Groupon: A Good Deal for Anyone?

Daily deals swept the nation during the recession, but did they really provide any of their customers sustainable value?

Groupon was founded in 2008, offering online discounts for local businesses in the Chicago area. Merchants were able to access new customers without paying any marketing fees they’d see with other online and email marketing programs [1]. As companies evaluated against CPM rates for online marketing efforts, there was a strong appeal in Groupon’s proposition that merchants did not have to pay unless their offers generated sales [2]. Customers, on the other hand, gained access to compelling discounts and getting exposure to new products and services that they may not have been willing to purchase at full price [3]. Groupon would generate margin by serving as the platform between local merchants and customers.

Monetizing Daily Deals

Groupon pushed merchants to offer steep discounts to ensure compelling deals. Customers often received products and services at a 50% discount with Groupon taking half of the balance as commission, leaving the merchant with only 25% of the full stated value [4]. For restaurants, one of the most popular deal categories, merchants often ultimately sold meals far below cost [5]. Most deals were offered in unlimited quantities, resulting in huge influxes of unprofitable new customers that merchants struggled to convert into repeat customers willing to pay full price [6]. Merchant profits might be further eroded as regular customers were replaced with coupon driven customers; if a restaurant were full of Groupon-bearing customers on a Saturday night, it might turn away full-price customers unable to get a table [7].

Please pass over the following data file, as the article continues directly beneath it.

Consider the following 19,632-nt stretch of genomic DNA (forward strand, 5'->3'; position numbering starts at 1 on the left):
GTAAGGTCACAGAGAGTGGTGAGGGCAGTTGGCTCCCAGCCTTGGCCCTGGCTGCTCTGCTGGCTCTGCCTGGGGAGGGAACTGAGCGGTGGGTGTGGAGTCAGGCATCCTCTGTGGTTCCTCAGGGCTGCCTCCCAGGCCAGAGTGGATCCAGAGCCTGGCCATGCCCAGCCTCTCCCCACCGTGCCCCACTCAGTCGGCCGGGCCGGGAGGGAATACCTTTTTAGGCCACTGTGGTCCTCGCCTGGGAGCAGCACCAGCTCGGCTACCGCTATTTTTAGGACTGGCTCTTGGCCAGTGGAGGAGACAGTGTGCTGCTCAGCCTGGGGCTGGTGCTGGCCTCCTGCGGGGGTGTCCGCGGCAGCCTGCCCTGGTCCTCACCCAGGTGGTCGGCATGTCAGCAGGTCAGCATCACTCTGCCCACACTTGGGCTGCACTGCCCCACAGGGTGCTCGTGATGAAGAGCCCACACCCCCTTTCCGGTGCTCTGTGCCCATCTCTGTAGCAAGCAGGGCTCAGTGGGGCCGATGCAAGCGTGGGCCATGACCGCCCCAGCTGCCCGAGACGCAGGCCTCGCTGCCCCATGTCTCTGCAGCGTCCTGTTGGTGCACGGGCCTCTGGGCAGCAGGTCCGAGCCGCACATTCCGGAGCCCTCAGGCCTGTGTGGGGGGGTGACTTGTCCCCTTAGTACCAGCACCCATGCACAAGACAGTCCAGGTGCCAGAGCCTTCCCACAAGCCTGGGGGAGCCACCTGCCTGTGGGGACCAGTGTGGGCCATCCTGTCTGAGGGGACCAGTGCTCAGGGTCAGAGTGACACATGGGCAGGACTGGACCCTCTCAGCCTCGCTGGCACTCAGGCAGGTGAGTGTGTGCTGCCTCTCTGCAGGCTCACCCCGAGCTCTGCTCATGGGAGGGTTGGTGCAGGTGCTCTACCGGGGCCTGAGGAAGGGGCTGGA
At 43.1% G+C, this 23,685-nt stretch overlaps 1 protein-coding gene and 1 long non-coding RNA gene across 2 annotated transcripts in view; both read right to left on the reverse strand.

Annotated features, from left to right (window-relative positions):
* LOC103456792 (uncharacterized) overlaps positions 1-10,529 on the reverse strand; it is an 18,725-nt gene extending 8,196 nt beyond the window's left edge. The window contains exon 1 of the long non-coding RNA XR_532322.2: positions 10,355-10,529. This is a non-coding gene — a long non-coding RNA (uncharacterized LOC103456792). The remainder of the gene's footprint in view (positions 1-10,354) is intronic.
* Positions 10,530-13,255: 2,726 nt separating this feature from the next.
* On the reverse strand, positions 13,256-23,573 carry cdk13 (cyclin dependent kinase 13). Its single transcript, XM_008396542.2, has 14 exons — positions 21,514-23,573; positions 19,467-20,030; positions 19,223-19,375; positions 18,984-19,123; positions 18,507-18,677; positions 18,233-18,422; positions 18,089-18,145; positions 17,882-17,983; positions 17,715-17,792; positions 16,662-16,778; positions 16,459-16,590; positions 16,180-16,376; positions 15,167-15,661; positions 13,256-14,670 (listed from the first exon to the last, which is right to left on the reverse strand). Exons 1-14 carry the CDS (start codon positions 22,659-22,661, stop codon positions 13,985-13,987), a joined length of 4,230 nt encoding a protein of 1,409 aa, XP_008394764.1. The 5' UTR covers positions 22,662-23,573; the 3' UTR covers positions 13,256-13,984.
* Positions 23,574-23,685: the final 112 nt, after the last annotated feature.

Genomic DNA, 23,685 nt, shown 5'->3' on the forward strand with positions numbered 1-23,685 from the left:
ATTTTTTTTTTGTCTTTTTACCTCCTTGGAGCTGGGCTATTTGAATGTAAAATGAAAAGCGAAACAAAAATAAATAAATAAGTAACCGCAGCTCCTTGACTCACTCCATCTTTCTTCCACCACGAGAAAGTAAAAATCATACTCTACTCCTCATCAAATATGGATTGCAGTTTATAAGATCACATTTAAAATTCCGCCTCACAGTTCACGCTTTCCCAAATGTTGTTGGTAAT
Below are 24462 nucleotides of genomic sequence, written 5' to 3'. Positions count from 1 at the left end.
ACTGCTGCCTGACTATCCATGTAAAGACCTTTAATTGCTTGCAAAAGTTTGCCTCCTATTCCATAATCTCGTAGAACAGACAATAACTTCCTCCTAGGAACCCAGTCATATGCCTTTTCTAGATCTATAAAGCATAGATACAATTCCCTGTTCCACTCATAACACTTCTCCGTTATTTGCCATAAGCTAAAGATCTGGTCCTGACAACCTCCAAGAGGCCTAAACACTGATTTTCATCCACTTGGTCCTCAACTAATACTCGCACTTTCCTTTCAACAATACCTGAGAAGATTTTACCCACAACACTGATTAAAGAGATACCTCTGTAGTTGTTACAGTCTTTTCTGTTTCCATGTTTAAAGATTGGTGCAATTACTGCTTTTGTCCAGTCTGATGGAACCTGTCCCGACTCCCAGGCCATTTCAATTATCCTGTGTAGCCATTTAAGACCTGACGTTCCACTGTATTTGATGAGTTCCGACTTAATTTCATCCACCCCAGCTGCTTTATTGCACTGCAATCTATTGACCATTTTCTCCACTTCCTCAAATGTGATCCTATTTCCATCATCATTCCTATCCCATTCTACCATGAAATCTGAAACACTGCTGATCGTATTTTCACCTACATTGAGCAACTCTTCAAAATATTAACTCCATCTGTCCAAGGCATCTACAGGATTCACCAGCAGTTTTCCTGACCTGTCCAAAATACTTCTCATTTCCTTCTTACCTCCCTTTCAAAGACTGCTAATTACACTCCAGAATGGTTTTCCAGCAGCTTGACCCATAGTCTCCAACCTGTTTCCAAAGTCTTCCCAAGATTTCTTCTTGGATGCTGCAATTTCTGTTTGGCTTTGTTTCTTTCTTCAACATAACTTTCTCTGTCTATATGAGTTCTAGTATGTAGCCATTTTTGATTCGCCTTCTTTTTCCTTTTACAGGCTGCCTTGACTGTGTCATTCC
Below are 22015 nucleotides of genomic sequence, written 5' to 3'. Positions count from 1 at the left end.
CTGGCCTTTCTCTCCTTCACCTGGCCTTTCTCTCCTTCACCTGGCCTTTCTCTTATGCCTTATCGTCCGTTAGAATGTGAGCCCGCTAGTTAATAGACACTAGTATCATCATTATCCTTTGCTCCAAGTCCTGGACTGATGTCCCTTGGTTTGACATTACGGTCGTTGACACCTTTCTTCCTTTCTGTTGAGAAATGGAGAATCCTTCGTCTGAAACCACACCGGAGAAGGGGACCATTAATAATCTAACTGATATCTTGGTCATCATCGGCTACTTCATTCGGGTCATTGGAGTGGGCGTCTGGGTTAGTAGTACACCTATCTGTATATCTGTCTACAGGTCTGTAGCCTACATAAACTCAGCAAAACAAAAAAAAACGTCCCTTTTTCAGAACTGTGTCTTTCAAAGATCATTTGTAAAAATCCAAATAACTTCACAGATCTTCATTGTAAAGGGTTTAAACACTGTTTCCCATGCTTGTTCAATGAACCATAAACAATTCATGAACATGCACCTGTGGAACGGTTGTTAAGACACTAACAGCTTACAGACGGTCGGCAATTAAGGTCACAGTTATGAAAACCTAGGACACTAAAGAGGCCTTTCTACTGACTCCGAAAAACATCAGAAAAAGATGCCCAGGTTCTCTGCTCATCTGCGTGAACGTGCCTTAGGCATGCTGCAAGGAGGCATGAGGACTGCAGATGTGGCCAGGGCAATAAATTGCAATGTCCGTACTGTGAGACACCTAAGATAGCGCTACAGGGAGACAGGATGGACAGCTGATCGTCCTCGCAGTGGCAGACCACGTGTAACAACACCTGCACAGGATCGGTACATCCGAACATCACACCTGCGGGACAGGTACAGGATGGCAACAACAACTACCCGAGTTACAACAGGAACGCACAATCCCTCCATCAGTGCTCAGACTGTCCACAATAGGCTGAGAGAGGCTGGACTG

Vulnerability to Competition

From the beginning, Groupon was aware that its model was extremely imitable and viewed scale as the largest barrier to entry they could create, leading them to pursue aggressive market and category growth [8]. Other daily deal sites like Living Social, Amazon Local, and Google Offers popped up to compete in the space. At the height of the daily deal craze, there was even a company called Groupon Clone which sold “build your own Groupon” software [9]. Increases in the number of competitors made it more difficult to attract new Groupon subscribers, driving up the company’s customer acquisition costs and making it more difficult to offer a differentiated set of deal offerings [10]. The novelty and excitement factor of the daily emails was eroded over time as customers saw the same sorts of products and services offered repeated across various platforms, leaving many to perceive the emails increasingly as spam rather than targeted, exciting offers.